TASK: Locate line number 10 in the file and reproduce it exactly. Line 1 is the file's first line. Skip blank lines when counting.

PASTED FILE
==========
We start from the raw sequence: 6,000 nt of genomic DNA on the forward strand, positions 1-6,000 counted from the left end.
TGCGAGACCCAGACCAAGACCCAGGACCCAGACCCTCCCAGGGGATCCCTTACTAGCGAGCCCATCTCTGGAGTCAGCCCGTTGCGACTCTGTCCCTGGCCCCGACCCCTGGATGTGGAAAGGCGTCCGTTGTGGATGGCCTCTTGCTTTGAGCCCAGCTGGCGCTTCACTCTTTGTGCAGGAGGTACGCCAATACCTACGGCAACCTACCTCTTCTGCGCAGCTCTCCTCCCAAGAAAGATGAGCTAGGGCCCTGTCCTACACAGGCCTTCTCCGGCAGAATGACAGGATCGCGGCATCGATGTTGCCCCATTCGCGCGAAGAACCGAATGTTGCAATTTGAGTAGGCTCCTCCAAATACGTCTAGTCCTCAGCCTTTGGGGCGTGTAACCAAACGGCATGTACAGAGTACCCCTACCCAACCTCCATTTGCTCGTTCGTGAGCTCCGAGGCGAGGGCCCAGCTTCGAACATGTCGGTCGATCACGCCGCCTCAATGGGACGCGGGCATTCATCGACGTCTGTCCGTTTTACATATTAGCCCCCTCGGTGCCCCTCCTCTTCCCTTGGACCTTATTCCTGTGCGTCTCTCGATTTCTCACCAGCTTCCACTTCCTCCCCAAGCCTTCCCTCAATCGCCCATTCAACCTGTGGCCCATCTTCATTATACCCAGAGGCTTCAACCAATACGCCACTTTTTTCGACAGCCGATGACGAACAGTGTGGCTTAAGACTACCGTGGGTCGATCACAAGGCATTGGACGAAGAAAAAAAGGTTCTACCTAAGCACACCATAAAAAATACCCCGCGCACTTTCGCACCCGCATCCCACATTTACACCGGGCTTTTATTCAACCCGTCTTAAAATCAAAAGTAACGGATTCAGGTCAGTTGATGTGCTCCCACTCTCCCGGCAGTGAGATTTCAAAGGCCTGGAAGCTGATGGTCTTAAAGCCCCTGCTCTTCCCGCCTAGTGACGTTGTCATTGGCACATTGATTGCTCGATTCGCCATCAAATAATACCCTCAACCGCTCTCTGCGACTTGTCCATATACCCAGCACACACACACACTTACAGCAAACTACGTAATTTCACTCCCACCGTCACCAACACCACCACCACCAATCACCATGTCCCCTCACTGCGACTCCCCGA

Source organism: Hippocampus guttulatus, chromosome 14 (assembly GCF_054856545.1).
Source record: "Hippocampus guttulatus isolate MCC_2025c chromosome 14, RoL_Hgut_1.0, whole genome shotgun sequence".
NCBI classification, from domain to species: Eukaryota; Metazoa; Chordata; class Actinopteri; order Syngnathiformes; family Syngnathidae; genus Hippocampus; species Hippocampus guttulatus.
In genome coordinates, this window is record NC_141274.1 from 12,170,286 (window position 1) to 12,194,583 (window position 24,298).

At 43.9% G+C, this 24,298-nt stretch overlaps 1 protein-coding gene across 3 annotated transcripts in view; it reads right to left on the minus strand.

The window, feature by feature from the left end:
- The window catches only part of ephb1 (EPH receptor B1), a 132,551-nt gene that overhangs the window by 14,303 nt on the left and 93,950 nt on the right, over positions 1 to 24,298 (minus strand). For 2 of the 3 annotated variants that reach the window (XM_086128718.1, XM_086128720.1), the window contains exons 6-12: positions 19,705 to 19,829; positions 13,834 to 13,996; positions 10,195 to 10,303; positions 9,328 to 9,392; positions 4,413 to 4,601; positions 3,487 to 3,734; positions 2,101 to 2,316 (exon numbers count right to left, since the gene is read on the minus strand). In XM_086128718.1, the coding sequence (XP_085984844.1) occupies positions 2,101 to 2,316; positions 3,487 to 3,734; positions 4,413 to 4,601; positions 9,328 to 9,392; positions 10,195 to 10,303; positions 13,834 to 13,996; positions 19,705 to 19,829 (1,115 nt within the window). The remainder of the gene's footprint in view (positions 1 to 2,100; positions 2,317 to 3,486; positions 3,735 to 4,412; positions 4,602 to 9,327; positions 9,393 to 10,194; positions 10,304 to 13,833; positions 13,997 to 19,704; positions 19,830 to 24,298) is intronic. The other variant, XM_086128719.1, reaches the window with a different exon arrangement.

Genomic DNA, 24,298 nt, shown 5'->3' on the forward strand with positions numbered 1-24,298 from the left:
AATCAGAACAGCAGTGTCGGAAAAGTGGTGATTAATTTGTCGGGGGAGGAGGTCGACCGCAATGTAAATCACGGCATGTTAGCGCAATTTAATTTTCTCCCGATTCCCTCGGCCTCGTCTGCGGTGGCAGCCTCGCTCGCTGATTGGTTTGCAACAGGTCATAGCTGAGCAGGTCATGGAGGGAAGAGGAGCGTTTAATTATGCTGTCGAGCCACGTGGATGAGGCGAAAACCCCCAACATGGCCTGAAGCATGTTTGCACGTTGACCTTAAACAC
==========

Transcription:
Genomic DNA, 24,298 nt, shown 5'->3' on the forward strand with positions numbered 1-24,298 from the left: